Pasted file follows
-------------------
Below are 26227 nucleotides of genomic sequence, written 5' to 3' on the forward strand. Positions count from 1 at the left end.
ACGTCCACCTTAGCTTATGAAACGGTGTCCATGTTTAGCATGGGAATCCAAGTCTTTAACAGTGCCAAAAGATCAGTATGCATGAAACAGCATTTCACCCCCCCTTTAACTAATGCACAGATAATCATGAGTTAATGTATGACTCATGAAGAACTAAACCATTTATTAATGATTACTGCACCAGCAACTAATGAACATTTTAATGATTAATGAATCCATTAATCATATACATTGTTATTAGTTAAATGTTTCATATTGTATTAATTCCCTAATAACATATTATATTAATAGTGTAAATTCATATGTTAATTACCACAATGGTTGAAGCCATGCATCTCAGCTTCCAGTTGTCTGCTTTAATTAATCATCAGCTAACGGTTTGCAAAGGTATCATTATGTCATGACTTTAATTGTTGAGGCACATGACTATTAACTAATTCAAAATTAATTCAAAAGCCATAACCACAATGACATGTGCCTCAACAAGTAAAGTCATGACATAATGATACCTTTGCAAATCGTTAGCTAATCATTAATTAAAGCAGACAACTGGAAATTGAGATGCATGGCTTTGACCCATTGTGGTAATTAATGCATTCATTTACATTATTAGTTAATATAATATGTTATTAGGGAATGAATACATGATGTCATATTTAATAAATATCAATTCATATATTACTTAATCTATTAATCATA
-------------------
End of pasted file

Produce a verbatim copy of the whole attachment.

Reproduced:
Below are 26227 nucleotides of genomic sequence, written 5' to 3' on the forward strand. Positions count from 1 at the left end.
ACGTCCACCTTAGCTTATGAAACGGTGTCCATGTTTAGCATGGGAATCCAAGTCTTTAACAGTGCCAAAAGATCAGTATGCATGAAACAGCATTTCACCCCCCCTTTAACTAATGCACAGATAATCATGAGTTAATGTATGACTCATGAAGAACTAAACCATTTATTAATGATTACTGCACCAGCAACTAATGAACATTTTAATGATTAATGAATCCATTAATCATATACATTGTTATTAGTTAAATGTTTCATATTGTATTAATTCCCTAATAACATATTATATTAATAGTGTAAATTCATATGTTAATTACCACAATGGTTGAAGCCATGCATCTCAGCTTCCAGTTGTCTGCTTTAATTAATCATCAGCTAACGGTTTGCAAAGGTATCATTATGTCATGACTTTAATTGTTGAGGCACATGACTATTAACTAATTCAAAATTAATTCAAAAGCCATAACCACAATGACATGTGCCTCAACAAGTAAAGTCATGACATAATGATACCTTTGCAAATCGTTAGCTAATCATTAATTAAAGCAGACAACTGGAAATTGAGATGCATGGCTTTGACCCATTGTGGTAATTAATGCATTCATTTACATTATTAGTTAATATAATATGTTATTAGGGAATGAATACATGATGTCATATTTAATAAATATCAATTCATATATTACTTAATCTATTAATCATA